As a result of the TBT there are now only a small number of practitioners experienced with vaginal breech births. How best to utilise these skills is a challenge that will need commitment from these practitioners and some creative solutions so they do not become burnt out. Handing over care to a specialised ‘squad’ may have some merits but does not resolve the problem of practitioners gaining skills in vaginal breech births to assist with an imminent birth with an undiagnosed breech. The woman has the right to consent, (or withhold consent), to student involvement and a student can be defined as anyone in a learning situation. With the small number of women birthing vaginal breech babies there are limited opportunities to be involved in this care. The woman should not be subjected to having many practitioners present for her birth; she is protected under the Code from having to ‘agree’ to other practitioners being present for ‘the greater good’.
Many midwives in Dunedin are committed to moving this process forward but the Clinical Director of Obstetrics and Gynaecology has now left and so some of the impetus has gone.
Perhaps it is time to seriously consider Lalonde’s (2009, p. 484) relevant question in a guest editorial accompanying publication of the SOGC Guideline: “Will it be obstetricians and gynaecologists offering this, or, since many hospitals are not offering breech vaginal delivery, will women rely on midwives to do so?”.
Archives New Zealand is a treasure trove for those wanting to find out about times gone by. I found two jewels from the Weekly Review series which used to be shown as ‘shorts’ at the movies (or more correctly the cinema or picture theatre) prior to the feature film.
The first records the work of district nurse (read: also a midwife) on the East Coast in 1946. It starts 3 mins 30 secs into the reel and runs till the end.
“East Coast District Nurse: Te Araroa on East Cape is the main town in one of the wildest and inaccessible parts of New Zealand. But the grey car of the district nurse is seen even on the roughest roads and riverbeds as she does her rounds serving the local population which is 90% Maori. She often completes journeys on horseback. The nurse makes sure that bad cases of tuberculosis are isolated in separate accommodation. She is active in maternity care and, at the local school, she helps bath the children. One of her jobs is to make sure that disabled children get proper surgical boots. She lectures in mothercraft and arranges cheap and healthy lunches for school children. After work, she runs a pre-natal clinic in her own home. Once a month she sets out on horseback for a tiny school many miles up the coast where she inspects teeth and tonsils and makes sure the children are adequately clothed. This is 1946 but district nurses in areas such as this have all the spirit that the pioneers ever had”(Weekly Review No 257, 1946).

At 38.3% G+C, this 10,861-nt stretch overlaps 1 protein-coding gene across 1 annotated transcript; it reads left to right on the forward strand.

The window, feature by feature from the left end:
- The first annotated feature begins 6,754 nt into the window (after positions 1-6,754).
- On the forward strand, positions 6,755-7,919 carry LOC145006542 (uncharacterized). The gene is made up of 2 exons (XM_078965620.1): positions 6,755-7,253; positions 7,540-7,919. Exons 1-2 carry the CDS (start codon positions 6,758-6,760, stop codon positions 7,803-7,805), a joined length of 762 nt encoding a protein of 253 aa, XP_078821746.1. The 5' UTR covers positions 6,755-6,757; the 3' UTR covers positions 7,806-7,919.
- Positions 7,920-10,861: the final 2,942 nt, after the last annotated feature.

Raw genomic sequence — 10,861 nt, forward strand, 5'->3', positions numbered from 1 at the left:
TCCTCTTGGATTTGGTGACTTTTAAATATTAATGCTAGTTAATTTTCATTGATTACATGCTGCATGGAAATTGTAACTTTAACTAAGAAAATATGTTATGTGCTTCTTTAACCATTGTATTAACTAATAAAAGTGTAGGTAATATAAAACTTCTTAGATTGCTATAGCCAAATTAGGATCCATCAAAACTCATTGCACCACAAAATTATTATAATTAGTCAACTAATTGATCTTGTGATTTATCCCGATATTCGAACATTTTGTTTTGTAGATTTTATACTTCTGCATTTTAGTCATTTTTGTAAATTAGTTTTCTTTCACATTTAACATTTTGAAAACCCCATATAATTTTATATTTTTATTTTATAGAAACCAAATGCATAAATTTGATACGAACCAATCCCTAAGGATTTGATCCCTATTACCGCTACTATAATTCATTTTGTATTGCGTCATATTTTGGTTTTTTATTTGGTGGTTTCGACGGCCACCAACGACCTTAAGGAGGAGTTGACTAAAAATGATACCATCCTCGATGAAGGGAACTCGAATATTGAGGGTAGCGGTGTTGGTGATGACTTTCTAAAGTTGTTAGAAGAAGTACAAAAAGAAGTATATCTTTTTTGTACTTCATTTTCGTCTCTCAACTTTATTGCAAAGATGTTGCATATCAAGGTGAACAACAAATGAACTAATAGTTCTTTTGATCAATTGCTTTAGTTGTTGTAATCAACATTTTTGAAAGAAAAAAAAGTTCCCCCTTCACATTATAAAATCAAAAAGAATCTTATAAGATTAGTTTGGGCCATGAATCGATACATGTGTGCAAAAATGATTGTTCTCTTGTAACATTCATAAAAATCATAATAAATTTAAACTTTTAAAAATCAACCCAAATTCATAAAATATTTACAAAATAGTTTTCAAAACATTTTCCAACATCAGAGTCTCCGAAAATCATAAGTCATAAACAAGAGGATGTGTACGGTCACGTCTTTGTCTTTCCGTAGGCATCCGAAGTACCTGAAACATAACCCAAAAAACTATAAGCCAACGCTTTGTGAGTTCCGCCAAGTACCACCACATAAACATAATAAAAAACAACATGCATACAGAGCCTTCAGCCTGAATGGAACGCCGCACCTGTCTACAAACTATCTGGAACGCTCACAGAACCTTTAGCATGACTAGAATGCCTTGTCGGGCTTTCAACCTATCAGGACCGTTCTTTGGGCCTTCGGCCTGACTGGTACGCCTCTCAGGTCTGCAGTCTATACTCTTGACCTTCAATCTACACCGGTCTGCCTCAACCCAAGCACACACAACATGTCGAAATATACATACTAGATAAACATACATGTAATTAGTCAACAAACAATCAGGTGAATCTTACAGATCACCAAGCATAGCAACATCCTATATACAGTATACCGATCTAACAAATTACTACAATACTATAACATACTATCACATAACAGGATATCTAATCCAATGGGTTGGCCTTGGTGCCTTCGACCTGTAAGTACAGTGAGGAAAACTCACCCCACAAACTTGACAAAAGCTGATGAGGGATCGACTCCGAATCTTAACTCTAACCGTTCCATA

The second film records the opening of the Plunket rooms in Miramar, Wellington, in 1944 – a time of hats, gloves, stockings and high heels for new mothers. This item starts at 1 min 25 secs into the reel and is about 3 minutes long.
“Miramar, Wellington, Opens New Plunket Rooms: A brass band heralds in the opening of the Miramar Plunket Rooms, said to be the best in the country. Local MP Robert Semple speaks to the crowd. The District Plunket Nurse holds weekly clinics and babies get regular check ups including getting their weights and heights recorded. Miramar has many young families and the new mothers pack out the under-cover pram park and the new waiting room. In the pre-school room, older children get health check ups” (Weekly Review No 143, 1944).
This post was originally published in Birthspirit Midwifery Journal 2009; 1: 13-19. Updated and revised 3 March 2014
Using deep warm baths in labour is a common strategy that many home birth midwives have used for at least three decades in New Zealand to promote relaxation and comfort for labouring women. Such use of water has been recognised as integral to promoting physiological birth, irrespective of whether or not the woman actually plans to birth in the water. In recent years it has become more available to hospital birthing women, with some hospitals having purpose built pools installed.
Waterbirth represents a past and present struggle to practice midwifery in a society that embraces technology and medical interventions throughout the childbearing continuum—a value system which poses threats to the midwifery profession (and childbearing women) in New Zealand in the year 2009.
The first waterbirths in New Zealand
There is little documentary evidence of using water at the time of birth in the traditional practices of Maori in New Zealand. It was common, however, for babies to be born on beaches in the Te Kaha area Binney & Chaplin (2011),Irwin & Ramsden (1995), and Makereti (1986) records the use of water to facilitate birth of the whenua (placenta) when it was delayed.